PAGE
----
EAST LAURINBURG —Has the town of East Laurinburg approved its new fiscal year budget?
It is hard to tell by talking to town officials just what action has been taken.
East Laurinburg, like all 552 municipalities in North Carolina, has until June 30 to approve a budget. Each plan is supposed to take effect on July 1.
The East Laurinburg Board of Commissioners began the drafting process for the town’s 2017-18 fiscal year budget on June 6, but it appears the board has not held a public hearing or voted to approve the ordinance since then.
East Laurinburg Mayor Wayne Caulder said the board expects to hold a public hearing on the proposed budget on July 11 — nearly two weeks after the budget is supposed to be set.
After the June 6 meeting, the town planned to hold its public hearing in late in the month, according to Jennifer Lett, East Laurinburg finance officer. No such hearing has been announced.
East Laurinburg Commissioner Tyresa Haywood also said the board had yet to adopt a new budget.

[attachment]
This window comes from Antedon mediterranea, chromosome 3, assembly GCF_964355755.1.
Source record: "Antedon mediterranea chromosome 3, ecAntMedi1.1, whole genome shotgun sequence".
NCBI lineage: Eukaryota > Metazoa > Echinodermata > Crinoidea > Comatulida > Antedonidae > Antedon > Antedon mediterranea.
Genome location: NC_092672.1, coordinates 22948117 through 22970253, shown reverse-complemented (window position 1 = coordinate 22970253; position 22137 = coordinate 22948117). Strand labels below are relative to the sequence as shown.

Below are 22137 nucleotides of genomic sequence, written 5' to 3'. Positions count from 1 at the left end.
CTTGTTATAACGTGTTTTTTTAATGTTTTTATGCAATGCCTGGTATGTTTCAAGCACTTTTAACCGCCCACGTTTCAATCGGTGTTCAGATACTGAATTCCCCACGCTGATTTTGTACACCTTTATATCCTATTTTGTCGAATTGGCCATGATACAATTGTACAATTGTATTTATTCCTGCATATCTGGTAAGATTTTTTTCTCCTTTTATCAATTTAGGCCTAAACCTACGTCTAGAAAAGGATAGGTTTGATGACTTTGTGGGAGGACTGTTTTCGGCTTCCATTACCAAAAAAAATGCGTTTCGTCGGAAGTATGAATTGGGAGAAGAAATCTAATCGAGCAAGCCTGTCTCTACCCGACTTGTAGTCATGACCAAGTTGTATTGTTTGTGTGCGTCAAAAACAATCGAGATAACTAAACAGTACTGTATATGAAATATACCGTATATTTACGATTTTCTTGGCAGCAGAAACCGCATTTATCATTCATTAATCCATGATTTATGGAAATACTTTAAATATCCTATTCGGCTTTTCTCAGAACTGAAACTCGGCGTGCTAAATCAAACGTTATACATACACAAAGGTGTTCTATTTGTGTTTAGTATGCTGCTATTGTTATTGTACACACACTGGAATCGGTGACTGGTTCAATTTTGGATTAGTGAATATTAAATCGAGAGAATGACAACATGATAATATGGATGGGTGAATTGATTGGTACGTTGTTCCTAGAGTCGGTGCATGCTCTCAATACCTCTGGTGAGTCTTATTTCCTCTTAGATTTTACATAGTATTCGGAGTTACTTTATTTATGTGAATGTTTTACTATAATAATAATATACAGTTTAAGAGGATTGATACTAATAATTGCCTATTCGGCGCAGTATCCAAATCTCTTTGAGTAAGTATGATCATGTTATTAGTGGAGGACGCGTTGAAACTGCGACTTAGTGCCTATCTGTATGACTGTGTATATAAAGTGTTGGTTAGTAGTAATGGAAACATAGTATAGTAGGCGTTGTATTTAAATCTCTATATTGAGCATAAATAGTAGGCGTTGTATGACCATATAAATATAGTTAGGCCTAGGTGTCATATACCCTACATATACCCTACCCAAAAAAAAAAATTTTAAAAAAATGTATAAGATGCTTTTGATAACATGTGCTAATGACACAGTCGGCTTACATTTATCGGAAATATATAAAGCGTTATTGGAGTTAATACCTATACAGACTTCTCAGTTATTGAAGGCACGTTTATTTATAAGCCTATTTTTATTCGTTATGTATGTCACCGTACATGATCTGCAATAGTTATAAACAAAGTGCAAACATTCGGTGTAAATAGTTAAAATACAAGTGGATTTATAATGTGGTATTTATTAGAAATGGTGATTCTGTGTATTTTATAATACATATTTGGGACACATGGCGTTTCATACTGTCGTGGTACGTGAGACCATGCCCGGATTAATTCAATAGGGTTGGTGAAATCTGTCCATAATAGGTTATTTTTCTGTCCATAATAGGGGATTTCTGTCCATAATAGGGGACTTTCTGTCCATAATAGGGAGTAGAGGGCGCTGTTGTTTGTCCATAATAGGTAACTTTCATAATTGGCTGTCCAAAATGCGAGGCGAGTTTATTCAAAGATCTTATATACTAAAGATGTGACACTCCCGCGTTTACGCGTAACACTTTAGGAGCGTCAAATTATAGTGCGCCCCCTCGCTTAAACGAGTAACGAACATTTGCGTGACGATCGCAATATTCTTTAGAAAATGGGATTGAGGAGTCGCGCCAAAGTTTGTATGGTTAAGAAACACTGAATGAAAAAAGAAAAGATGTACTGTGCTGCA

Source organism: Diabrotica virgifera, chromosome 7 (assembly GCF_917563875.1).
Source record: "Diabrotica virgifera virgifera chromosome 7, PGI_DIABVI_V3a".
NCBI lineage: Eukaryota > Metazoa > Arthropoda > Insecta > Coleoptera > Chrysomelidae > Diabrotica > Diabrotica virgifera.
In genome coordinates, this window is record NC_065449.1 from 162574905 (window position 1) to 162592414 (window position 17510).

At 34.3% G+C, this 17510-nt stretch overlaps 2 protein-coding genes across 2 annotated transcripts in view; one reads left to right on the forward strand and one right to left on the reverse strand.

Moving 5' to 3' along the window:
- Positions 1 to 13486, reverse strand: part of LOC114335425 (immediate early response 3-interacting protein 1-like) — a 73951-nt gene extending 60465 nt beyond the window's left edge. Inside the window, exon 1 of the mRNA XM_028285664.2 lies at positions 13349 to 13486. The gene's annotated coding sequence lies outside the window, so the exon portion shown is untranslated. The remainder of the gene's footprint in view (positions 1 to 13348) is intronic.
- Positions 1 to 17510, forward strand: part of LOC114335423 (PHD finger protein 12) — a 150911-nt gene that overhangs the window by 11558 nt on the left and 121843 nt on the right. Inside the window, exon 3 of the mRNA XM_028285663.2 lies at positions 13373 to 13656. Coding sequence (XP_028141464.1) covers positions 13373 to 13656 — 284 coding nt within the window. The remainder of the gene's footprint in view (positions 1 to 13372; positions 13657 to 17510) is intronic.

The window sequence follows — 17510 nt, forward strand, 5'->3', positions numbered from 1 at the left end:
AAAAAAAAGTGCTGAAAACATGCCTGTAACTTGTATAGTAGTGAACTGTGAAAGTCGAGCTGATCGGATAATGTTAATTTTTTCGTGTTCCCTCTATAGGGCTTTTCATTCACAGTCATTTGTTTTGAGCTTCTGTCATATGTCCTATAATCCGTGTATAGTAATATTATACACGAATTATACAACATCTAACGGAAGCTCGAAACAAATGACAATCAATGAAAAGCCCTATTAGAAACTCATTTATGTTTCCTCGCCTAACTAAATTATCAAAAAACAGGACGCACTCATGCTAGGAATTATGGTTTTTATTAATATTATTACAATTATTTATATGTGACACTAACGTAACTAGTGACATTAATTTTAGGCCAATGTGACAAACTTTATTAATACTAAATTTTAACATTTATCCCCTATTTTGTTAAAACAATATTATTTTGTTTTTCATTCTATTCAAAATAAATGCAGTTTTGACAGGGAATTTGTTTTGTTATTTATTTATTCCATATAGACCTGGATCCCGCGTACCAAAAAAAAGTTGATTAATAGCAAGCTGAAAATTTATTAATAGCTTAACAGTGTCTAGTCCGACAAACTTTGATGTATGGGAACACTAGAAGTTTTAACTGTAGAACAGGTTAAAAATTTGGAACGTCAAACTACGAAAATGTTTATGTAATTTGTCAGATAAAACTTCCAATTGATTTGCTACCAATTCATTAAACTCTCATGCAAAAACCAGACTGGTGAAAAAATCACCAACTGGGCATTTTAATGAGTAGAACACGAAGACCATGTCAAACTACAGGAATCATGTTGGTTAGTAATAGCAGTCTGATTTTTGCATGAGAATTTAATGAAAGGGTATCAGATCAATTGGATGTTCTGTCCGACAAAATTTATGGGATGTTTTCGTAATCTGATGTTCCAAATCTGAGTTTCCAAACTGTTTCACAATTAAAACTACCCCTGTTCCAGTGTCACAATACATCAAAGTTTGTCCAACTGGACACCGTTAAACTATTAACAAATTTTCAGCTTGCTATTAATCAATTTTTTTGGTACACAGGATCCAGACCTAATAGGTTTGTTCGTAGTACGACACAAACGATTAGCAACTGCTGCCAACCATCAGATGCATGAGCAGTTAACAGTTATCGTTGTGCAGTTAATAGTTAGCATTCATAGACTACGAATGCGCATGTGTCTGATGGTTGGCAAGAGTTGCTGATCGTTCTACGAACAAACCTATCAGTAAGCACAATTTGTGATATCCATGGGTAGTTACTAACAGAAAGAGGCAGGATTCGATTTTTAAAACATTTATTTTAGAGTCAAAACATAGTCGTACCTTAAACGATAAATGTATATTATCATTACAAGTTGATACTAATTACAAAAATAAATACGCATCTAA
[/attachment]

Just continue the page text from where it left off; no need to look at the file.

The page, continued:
“We are going to approve the budget at our next meeting,” Haywood said.
But when asked about Friday’s deadline, Haywood rethought her response.
“They approved it in May, that is what I’m thinking,” Haywood said. “I was absent when they approved it. It has been approved and sent to our attorney.”
The N.C. League of Municipalities lists Chris Wood in Laurinburg as the board’s attorney. But a call to a number listed for Wood, showed that he was no longer practicing law, according to a person who answered the telephone there.
County Manager Kevin Patterson said a municipality must approve its budget or adopt a continuing resolution on the proposed budget by the last day in June. Cities and towns that fail to do so, cannot legally spend any money, Patterson said.
Every other incorporated municipality in Scotland County has adopted their 2017-2018 budgets.
As of the board’s latest meeting, East Laurinburg expects to mimic last year’s budget of $70,025 and have not planned any increases fees. The property tax rate of 30 cents per $100 valuation will remain the same, officials said.
According to the NC League of Municipalities, the main function of town boards is to adopt an annual municipal budget that determines what services will be provided and at what level. The board must set the municipal property tax rate when it adopts is annual budget. By law, all North Carolina budgets must be balanced.
Reach Nolan Gilmour at 910-506-3171